The justice and the goodness of God, then, are in perfect harmony; the gospel of last Lord's day, and the gospel of this day, entirely agree; the prophet and the apostle preach the same doctrine, and the two texts rightly understood, God is a consuming fire; the Lord will abundantly pardon ; both these texts, I say, present the same object to us, the eminence of the divine perfections, God's love of order. This is what we proposed to prove.
Let us now apply this general harınony of the goodness and severity of God to the removing of a seeming inconsistency in the conduct of your preachers and casuists, who first use every effort to alarm and terrify your minds with the idea of a death-bed repentance, and afterwards take equal pains to comfort you, when you have deferred your repentance to that time, and when your case appears desperate.
Why do we not despair of man who delays his conversion till the approach of death? Why did we tell you last Lord's-day, that God pardoneth not only the sins of months and years, but of a whole life? Because that order, which constitutes the eminence of the divine perfections, doth not allow that a sincere conversion, a conversion that abandons the sin, and renews the sinner, should be rejected by God. Now we cannot absolutely deny the possibility of a sincere death-bed conversion for the following reasons.
1. Because it is not absolutely impossible, that a violent fit of sickness, or an apprehension of death, should make deeper impressions on the mind, than either sermons, or exhortations, or books of devotion could ever produce. This reflection is the more solid, because the phrase, an unconverted man, is extremely equivocal. We call him an unconverted man, who profanely rusheth iuto all sorts of sins, and who never made one sacrifice to order; and we also, with great reason, call him an unconverted man, who hath renounced all sins except one. Now the idea of death may finish, in the souls of people of the latter sort, a work which they had indeed neglected, but which however was actually begun.
2. Because we are neither so fully acquainted with other people's hearts, nor indeed with our own, as to determine whether sin have so entirely depraved all the faculties of the soul, that it is past remedy; or, whether it have arrived at that precise degree of corruption, to which the eminence of the divine perfections doth not allow a display of that efficacy, which is promised to those who desire the grace of conversion,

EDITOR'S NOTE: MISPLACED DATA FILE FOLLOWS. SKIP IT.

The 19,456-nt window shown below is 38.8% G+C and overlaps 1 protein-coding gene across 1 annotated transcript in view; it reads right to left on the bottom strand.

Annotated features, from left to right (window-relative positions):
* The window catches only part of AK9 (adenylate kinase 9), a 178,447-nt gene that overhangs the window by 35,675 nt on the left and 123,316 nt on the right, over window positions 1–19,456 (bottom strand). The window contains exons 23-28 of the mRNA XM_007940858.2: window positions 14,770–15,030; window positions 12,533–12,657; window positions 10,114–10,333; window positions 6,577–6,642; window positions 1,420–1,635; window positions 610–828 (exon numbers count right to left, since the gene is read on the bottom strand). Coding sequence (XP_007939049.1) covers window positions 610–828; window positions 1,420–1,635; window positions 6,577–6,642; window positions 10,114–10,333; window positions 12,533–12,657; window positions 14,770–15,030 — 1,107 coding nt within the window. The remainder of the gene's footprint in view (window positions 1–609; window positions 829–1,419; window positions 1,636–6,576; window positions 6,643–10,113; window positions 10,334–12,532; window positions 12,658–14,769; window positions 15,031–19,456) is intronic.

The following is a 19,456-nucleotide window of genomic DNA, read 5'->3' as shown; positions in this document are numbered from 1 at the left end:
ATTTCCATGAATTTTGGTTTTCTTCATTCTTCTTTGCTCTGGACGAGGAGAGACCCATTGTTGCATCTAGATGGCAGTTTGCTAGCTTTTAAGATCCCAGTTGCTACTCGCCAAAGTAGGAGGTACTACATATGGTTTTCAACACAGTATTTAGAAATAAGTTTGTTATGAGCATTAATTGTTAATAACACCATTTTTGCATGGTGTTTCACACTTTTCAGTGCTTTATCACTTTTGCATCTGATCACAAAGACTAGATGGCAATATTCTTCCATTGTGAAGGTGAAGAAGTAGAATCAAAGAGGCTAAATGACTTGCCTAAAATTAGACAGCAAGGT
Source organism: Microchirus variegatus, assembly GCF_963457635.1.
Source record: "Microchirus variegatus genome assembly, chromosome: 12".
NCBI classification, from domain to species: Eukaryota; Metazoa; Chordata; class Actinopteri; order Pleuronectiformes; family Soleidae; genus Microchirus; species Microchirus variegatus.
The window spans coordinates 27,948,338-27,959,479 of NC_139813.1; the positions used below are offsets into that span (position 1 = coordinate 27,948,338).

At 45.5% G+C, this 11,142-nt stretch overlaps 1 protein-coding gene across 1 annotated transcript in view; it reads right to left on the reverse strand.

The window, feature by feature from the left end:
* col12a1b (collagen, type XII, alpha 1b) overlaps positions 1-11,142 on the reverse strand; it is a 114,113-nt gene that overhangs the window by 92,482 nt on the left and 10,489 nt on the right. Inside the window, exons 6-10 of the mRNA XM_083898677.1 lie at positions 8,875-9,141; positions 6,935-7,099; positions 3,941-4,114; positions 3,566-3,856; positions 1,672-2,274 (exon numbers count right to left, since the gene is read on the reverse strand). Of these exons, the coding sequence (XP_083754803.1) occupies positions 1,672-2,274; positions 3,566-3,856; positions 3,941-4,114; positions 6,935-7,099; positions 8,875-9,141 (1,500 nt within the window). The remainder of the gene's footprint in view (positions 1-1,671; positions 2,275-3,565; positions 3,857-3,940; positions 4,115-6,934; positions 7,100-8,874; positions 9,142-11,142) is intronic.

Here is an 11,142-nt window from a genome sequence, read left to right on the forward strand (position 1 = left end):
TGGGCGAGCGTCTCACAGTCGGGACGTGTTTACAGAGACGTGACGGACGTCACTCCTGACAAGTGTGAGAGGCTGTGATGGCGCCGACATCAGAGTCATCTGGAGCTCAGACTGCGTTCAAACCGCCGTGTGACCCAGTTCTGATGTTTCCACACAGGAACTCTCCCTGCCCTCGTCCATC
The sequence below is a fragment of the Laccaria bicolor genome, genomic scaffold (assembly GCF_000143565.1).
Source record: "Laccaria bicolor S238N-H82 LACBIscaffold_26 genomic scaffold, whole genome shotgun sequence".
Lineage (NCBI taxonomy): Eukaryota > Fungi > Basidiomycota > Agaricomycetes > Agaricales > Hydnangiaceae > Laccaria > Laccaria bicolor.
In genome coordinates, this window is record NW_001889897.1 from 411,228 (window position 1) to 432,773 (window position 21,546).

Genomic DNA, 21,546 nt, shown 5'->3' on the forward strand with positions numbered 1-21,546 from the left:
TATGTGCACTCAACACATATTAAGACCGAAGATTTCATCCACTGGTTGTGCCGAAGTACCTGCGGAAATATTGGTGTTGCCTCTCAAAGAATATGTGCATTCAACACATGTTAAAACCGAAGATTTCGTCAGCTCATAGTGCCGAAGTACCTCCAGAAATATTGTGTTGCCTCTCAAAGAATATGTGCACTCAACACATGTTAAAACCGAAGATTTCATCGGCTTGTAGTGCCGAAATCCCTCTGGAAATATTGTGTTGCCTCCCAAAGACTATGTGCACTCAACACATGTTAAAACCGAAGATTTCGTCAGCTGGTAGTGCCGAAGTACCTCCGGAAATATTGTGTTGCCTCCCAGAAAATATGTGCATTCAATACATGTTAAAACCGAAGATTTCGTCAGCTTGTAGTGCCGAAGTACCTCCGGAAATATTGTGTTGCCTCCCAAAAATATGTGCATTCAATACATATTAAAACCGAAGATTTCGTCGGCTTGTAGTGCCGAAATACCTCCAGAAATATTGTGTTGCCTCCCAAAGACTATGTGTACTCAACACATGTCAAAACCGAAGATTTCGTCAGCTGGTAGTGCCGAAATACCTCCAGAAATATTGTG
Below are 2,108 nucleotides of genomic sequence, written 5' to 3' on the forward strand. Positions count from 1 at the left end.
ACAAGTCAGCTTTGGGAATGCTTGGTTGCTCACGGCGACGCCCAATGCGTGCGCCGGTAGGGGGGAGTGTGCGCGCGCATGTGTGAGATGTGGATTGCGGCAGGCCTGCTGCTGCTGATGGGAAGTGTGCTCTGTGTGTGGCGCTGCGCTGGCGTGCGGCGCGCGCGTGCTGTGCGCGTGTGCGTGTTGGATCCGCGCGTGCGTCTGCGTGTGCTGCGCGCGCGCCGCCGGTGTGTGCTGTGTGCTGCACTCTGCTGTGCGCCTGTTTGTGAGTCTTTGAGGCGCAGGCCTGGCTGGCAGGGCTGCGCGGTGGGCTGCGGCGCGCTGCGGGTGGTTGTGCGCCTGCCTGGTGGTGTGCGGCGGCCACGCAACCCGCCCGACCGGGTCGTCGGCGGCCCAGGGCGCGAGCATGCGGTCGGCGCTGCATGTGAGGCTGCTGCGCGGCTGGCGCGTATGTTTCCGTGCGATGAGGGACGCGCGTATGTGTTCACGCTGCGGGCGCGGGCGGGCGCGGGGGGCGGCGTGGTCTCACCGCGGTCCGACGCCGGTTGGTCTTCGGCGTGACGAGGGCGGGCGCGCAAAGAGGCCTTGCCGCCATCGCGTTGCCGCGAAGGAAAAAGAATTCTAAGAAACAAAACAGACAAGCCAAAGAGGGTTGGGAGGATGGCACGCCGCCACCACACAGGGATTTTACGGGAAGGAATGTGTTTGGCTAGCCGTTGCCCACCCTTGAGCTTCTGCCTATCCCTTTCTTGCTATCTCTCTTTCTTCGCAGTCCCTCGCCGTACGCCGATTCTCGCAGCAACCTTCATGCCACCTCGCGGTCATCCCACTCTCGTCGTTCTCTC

3. Because we find, in the holy scriptures, that some have obtained mercy, after they had committed the very crimes, the remembrance of which we have said, ought not to drive any to despair. We meet with, at least, one example, which affords a probability, (I do not say a demonstration) that the eminence of the divine perfections doth not always require, that a man, who hath spent his life in robberies, should be excluded from the mercy of God.
We find there a thief who was condemned to be crucified, and who said to the companion of his iniquities and miseries, we receive the due rewards of our deeds, Luke xxiii. 41. but who, notwithstanding all the misery of his case, applied to Jesus Christ, and, from his adorable mouth, received this comfortable promise, Verily I say unto thee, to-day shalt thou be with me in paradise, ver. 43.
4. Because we still see people, who, having lived thirty, yea fifty years in sin, have been converted in a time of sickness, and who, being restored to health, give full proof of the reality of their conversion. Such examples, I own, are rare, and almost unheard of, yet we could, perhaps, mention two or three, out of twenty thousand sick people, whom we have visited, or of whom we have heard, in the course of our ministry. Now the examples of two or three, who have been converted on a sickbed, out of twenty thousand who have died without conversion, are sufficient to prevent our saying to one dying man, who should have put off his repentance to the last hour, that it is impossible for him to be converted.
5. Because God worketh miracles in religion as well as in nature; and because no man hath a sufficient knowledge of the nature of God's perfections to enable him to affirm that a miracle cannot,